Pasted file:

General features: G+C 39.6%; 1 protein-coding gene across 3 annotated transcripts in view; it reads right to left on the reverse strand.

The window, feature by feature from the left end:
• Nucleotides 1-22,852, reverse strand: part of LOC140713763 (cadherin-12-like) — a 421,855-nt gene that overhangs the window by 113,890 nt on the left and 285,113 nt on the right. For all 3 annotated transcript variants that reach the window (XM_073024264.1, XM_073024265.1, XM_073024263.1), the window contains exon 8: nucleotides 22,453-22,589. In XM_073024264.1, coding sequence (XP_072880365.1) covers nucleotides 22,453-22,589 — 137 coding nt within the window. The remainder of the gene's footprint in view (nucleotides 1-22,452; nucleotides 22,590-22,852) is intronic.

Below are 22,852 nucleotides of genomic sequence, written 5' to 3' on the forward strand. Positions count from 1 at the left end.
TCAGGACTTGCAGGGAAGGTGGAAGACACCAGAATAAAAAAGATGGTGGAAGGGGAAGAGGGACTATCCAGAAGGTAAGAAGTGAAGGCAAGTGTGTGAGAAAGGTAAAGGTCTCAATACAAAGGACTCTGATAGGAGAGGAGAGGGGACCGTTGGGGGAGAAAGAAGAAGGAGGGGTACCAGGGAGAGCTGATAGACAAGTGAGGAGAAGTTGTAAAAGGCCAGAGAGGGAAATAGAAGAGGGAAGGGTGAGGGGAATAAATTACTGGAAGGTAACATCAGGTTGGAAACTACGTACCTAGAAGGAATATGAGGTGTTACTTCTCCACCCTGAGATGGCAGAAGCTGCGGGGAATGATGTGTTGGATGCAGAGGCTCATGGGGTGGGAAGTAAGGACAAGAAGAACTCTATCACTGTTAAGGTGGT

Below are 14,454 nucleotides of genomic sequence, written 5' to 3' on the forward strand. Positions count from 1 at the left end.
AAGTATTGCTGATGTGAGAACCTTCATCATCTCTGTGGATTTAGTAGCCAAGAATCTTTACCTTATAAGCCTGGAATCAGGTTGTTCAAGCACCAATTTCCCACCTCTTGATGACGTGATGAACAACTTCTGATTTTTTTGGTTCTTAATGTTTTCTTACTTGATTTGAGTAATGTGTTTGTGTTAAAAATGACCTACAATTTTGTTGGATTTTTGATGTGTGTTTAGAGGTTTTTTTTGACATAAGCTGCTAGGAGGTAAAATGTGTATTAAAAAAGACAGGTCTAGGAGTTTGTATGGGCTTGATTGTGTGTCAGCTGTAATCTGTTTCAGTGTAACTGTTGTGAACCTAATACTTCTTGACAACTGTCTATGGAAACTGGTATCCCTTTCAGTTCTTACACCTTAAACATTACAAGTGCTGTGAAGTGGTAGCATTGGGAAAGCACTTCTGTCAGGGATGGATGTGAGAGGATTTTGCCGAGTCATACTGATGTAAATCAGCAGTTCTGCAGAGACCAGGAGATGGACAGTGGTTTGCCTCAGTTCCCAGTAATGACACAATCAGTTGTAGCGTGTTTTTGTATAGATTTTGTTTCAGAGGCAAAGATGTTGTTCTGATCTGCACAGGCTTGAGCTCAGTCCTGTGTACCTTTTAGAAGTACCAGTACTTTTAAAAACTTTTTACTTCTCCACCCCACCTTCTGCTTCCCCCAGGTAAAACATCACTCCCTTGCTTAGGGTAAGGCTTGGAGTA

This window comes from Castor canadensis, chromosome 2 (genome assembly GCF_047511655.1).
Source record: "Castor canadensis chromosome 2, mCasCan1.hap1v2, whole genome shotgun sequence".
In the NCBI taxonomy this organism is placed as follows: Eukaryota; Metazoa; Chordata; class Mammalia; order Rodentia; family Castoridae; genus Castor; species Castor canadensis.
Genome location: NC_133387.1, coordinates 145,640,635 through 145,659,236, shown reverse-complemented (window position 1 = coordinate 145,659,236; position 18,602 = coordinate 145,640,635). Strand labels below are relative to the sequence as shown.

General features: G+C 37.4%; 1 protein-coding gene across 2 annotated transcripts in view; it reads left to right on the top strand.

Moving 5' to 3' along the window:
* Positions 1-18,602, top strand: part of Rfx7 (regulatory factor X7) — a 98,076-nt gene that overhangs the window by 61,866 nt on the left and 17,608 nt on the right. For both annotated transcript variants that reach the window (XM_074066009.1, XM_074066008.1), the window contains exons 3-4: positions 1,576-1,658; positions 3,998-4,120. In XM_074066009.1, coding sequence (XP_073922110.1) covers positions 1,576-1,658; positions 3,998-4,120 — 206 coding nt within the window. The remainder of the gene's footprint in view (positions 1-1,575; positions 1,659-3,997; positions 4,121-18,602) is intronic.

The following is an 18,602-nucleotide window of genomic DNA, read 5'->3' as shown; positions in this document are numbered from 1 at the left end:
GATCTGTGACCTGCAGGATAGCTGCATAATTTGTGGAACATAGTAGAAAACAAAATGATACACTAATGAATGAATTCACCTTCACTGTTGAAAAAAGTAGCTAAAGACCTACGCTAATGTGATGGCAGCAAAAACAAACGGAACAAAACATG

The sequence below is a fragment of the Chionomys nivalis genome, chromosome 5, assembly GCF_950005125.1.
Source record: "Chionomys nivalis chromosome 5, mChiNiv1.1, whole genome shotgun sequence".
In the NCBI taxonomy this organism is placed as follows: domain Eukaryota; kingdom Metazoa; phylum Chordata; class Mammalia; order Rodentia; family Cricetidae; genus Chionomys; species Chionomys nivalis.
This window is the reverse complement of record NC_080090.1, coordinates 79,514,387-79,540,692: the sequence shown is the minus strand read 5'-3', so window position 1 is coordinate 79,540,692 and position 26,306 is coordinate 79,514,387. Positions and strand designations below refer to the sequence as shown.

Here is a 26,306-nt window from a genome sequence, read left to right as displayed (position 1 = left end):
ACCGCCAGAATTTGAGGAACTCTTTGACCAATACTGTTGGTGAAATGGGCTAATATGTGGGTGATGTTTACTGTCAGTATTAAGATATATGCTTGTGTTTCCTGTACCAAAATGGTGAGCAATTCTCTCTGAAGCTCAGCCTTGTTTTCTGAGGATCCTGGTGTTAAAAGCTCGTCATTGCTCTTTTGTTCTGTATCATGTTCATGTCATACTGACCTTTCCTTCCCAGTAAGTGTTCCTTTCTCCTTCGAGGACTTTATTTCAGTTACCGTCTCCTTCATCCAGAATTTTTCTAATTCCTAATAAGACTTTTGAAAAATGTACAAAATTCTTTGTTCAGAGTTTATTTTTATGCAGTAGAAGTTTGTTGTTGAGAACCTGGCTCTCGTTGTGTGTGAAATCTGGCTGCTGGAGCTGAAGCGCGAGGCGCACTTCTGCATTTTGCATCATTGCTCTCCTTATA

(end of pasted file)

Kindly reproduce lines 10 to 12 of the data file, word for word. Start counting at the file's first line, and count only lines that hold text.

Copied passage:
In the NCBI taxonomy this organism is placed as follows: Eukaryota; Metazoa; Chordata; class Mammalia; order Rodentia; family Castoridae; genus Castor; species Castor canadensis.
Genome location: NC_133387.1, coordinates 145,640,635 through 145,659,236, shown reverse-complemented (window position 1 = coordinate 145,659,236; position 18,602 = coordinate 145,640,635). Strand labels below are relative to the sequence as shown.

General features: G+C 37.4%; 1 protein-coding gene across 2 annotated transcripts in view; it reads left to right on the top strand.